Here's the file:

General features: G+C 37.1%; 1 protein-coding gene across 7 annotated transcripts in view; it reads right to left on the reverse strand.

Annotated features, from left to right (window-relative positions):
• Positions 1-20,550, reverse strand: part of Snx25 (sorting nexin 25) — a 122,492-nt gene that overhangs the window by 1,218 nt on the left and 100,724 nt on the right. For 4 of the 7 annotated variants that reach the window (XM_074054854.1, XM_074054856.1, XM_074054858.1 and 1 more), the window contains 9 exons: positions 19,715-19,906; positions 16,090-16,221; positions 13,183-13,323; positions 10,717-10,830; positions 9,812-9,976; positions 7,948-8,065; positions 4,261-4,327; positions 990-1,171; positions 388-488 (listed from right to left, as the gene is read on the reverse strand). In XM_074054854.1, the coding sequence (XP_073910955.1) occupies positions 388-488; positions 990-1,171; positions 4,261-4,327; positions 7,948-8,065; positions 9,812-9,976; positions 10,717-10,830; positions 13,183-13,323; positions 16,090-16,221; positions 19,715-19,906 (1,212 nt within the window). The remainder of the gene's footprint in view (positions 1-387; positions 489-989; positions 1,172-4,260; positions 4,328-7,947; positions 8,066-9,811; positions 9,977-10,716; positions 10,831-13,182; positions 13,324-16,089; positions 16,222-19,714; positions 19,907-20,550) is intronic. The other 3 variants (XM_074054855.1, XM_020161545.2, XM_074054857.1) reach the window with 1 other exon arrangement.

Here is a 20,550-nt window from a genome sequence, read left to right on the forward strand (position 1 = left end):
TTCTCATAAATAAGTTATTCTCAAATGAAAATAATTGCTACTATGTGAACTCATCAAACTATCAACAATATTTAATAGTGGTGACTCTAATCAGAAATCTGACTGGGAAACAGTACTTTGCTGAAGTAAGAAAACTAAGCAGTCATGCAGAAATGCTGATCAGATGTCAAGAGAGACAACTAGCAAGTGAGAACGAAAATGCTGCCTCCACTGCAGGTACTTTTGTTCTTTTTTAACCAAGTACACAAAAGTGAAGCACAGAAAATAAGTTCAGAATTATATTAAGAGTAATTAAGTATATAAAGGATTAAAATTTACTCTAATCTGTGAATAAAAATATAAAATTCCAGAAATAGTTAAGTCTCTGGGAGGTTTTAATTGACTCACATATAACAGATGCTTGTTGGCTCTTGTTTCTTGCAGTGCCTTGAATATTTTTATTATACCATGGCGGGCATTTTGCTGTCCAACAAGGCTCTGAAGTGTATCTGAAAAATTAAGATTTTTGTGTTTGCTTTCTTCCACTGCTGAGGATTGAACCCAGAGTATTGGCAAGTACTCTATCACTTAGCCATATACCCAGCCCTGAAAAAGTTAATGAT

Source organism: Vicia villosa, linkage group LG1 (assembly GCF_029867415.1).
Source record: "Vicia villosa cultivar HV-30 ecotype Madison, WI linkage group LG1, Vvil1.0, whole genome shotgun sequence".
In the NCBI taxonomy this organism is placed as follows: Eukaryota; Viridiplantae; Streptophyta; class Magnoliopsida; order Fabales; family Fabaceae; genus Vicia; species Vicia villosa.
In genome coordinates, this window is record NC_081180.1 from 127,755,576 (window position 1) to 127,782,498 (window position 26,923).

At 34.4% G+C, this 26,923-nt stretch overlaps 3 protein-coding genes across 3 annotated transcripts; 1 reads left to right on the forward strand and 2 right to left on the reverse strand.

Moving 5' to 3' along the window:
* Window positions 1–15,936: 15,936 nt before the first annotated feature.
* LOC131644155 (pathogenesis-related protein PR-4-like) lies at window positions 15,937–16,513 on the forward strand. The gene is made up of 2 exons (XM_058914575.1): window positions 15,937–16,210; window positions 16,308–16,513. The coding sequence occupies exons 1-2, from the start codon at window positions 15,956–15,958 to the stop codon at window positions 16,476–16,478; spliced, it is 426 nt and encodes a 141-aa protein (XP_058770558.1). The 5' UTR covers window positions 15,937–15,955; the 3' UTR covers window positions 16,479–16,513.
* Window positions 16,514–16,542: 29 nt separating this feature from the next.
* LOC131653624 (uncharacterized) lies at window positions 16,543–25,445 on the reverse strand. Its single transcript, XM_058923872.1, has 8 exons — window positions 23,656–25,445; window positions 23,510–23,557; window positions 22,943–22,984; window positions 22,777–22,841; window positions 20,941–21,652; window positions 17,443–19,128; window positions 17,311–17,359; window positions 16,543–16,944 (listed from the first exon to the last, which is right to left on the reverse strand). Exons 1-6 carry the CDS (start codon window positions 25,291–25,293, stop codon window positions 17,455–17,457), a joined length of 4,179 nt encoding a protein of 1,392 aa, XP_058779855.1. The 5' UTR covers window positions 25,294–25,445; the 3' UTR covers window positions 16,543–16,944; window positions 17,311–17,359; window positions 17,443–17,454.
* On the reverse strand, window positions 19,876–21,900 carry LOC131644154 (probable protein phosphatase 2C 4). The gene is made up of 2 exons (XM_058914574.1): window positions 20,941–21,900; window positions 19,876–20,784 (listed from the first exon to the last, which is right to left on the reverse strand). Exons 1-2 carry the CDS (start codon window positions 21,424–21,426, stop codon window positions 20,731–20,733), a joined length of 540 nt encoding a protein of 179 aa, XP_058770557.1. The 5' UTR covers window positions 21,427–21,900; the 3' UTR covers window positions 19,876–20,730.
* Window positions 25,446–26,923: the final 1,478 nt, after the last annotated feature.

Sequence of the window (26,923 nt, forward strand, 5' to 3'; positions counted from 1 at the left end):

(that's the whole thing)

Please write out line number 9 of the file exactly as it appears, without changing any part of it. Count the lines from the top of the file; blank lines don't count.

In genome coordinates, this window is record NC_081180.1 from 127,755,576 (window position 1) to 127,782,498 (window position 26,923).